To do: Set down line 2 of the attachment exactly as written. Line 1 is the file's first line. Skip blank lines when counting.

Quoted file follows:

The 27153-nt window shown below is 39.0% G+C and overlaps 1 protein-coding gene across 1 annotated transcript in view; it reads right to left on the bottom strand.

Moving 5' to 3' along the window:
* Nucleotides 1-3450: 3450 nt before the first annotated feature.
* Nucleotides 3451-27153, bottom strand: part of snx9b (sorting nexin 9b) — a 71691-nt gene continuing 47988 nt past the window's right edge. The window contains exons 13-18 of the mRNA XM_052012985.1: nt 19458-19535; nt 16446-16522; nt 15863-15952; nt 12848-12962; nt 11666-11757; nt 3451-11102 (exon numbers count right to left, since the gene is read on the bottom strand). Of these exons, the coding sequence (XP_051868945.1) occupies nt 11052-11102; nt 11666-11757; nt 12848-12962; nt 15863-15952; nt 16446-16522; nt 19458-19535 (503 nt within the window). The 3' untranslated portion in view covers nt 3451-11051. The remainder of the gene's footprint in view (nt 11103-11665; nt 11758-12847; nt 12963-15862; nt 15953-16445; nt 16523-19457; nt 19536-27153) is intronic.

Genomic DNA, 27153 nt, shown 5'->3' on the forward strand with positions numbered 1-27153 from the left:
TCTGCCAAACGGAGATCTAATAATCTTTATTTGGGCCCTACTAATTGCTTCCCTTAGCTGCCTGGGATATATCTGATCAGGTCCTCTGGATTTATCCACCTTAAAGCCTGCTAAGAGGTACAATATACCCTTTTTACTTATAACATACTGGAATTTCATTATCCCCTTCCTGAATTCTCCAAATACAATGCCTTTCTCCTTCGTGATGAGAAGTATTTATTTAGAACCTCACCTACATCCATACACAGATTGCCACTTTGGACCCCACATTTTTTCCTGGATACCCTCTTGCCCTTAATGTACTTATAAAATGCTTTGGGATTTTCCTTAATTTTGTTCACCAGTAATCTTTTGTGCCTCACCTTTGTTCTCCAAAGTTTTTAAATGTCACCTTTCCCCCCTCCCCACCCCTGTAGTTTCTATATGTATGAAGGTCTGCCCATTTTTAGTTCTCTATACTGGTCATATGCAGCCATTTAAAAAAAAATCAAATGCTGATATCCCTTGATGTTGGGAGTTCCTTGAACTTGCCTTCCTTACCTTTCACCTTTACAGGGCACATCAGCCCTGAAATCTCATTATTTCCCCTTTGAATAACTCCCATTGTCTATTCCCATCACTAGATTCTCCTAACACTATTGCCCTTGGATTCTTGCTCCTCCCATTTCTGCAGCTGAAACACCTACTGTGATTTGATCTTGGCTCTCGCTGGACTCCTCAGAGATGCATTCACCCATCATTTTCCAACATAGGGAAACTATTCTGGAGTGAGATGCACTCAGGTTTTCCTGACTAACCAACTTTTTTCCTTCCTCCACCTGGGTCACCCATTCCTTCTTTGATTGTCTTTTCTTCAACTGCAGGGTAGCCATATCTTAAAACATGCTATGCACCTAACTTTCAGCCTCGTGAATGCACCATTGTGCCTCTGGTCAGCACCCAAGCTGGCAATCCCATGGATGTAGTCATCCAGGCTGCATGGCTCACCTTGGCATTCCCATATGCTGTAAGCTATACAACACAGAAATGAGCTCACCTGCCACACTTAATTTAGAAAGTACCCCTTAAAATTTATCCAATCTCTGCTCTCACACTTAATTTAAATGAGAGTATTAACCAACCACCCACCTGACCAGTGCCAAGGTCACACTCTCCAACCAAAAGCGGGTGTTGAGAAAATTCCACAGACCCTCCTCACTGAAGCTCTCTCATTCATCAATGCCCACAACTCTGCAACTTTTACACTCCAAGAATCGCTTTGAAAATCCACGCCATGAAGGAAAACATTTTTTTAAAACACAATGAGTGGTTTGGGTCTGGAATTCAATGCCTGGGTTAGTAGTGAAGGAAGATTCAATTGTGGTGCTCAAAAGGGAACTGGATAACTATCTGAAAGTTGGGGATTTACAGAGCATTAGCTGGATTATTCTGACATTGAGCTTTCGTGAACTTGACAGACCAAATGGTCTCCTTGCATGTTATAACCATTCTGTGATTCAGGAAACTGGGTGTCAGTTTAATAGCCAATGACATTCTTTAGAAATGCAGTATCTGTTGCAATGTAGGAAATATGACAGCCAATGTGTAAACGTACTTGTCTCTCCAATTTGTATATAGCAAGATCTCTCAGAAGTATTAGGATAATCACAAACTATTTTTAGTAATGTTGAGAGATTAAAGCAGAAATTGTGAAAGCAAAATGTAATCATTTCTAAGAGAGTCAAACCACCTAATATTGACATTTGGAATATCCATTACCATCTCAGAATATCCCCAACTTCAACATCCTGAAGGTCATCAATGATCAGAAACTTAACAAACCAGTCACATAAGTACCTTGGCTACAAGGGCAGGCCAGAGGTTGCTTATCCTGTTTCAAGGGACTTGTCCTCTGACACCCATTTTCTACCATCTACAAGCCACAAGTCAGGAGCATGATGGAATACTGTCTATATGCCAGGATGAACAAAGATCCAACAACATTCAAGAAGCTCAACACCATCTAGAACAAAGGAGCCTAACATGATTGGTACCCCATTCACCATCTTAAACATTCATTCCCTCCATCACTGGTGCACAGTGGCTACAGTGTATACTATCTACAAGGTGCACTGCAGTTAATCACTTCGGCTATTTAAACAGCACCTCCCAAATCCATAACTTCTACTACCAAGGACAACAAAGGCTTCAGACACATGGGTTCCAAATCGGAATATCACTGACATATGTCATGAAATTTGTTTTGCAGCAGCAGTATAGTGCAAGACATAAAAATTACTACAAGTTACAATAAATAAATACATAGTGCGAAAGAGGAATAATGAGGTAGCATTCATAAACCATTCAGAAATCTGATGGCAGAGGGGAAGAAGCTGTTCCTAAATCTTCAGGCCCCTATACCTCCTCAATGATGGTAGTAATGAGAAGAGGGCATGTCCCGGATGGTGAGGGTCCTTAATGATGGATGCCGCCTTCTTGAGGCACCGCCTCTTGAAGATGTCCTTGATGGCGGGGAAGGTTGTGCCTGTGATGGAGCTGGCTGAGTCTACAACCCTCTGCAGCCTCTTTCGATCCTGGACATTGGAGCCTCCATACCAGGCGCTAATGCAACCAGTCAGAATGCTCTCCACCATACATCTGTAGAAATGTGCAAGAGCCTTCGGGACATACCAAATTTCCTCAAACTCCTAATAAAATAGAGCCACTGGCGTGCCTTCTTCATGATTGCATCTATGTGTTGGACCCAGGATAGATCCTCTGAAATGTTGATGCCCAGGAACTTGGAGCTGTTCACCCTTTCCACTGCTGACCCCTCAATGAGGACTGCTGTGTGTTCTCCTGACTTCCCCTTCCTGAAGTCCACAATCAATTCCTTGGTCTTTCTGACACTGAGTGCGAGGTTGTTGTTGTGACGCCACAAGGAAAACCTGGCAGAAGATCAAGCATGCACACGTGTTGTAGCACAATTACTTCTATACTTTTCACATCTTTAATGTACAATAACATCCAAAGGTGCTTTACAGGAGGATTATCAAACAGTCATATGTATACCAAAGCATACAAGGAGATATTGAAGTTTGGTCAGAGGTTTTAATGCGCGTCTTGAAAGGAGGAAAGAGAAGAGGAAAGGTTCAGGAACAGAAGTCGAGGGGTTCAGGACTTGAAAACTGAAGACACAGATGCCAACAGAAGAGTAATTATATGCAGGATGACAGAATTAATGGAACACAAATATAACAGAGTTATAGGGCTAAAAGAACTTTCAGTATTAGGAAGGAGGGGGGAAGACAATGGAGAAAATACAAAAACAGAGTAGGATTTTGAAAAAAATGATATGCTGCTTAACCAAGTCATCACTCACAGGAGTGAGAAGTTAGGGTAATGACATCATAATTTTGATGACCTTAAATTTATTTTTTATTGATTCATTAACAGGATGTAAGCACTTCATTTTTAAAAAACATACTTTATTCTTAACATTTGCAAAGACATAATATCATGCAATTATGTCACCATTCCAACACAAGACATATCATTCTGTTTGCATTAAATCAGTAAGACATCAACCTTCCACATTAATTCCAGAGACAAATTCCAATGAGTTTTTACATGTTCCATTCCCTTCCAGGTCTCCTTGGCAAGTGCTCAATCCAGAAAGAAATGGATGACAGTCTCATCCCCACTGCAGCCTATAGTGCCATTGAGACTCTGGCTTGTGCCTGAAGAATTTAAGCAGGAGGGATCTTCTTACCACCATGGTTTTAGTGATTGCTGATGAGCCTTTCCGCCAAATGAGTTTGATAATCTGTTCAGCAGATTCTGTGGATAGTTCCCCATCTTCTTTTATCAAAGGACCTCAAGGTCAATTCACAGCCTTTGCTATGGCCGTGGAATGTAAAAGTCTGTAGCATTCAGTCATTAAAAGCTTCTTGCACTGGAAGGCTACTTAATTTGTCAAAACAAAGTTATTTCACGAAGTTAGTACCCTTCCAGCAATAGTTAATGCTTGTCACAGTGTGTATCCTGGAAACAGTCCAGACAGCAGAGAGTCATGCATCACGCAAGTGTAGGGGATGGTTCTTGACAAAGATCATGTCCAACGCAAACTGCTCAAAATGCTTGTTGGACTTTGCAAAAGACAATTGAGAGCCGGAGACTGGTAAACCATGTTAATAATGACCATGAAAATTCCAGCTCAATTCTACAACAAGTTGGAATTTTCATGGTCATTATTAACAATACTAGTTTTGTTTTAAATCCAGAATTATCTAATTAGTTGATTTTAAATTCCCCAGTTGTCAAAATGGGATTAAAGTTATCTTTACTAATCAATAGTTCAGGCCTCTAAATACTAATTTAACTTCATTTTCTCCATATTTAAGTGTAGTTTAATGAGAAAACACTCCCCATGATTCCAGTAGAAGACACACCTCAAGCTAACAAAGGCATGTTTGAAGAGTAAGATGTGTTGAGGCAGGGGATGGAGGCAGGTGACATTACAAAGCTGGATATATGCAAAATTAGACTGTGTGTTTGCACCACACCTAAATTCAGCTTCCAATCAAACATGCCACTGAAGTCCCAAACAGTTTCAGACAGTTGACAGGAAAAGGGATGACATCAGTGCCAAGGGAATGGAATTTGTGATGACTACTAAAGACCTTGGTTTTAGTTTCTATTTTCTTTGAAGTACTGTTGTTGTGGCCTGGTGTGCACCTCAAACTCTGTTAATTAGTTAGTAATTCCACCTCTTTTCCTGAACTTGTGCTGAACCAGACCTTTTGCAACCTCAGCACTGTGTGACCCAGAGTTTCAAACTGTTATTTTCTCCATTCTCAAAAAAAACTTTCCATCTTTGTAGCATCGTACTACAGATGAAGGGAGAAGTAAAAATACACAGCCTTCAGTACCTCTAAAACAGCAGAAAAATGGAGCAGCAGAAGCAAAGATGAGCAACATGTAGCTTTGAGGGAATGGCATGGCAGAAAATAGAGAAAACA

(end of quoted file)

Moving 5' to 3' along the window: